Explore highlights
Iron and silver buckle


Length: 31.100 cm

Britain, Europe and Prehistory

    Iron and silver buckle

    Merovingian, 7th century AD
    From Amiens, Somme, France

    Overlaid with silver sheet and inlaid with silver wire

    In spite of its large size, this buckle was probably worn on a woman’s belt, together with a counter-plate of similar design. Two of the silver rivets for attachment to the belt are missing. The buckle is very elaborately decorated with interlaced Style II animals and animal heads, indicating the owner’s high social status. It has been suggested that this style was at first adopted from Scandinavia by the Frankish court as a sign of political independence from the East Roman Empire.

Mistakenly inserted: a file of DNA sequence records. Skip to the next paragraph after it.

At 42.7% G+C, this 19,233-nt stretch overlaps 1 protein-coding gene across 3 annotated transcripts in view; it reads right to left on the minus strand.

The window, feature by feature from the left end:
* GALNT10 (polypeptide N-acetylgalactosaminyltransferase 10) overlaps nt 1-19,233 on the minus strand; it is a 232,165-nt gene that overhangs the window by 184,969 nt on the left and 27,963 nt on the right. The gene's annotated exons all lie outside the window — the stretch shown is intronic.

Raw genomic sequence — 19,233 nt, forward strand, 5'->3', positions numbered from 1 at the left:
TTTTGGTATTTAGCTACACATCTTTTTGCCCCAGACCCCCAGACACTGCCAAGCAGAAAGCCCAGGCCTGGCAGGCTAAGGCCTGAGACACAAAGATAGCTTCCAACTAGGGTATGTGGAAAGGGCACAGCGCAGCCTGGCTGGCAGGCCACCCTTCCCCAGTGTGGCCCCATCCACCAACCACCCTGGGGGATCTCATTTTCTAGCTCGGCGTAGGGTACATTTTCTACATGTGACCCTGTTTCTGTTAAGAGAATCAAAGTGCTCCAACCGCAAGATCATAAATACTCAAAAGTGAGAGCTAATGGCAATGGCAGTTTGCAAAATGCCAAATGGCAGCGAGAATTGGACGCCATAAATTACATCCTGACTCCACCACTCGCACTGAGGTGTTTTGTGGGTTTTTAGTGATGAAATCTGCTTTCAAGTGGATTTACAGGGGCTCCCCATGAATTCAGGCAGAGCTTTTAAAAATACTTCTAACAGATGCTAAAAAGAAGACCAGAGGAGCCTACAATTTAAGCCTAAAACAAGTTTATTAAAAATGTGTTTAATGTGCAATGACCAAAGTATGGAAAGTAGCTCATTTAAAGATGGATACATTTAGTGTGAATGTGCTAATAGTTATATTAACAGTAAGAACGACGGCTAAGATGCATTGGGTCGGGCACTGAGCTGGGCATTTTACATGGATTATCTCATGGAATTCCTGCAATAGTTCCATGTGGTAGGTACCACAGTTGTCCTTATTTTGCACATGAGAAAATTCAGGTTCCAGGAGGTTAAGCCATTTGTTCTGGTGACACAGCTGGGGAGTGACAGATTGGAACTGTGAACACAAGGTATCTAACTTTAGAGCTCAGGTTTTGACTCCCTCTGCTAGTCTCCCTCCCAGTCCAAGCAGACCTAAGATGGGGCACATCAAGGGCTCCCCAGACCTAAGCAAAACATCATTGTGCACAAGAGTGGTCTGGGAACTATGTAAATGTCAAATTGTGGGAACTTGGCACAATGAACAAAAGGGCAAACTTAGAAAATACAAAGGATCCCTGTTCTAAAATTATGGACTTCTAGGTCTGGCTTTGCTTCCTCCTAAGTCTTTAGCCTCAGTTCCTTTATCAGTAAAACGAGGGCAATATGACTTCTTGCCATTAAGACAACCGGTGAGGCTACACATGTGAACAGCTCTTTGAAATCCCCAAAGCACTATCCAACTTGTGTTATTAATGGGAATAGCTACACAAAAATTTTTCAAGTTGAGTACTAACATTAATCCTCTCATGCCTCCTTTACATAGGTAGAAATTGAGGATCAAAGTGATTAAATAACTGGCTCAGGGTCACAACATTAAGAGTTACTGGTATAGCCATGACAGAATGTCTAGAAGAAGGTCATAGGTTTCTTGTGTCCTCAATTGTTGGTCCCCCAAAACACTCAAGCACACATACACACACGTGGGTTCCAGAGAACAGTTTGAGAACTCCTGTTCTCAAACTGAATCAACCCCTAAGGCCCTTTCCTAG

The silver is keyed by hammering into fine grooves in the surface of the iron, creating a colour contrast between the two metals. This type of work is typical of the late sixth and seventh centuries in continental Europe.

    W. Menghin (ed.), Tauschierarbeiten der Merowing (Berlin, 1994)

    H. Newman, An illustrated dictionary of J (London, Thames and Hudson, 1981)


    Browse or search over 4,000 highlights from the Museum collection

    Shop Online

    Life and training of embroiderers, £8.99

    Life and training of embroiderers, £8.99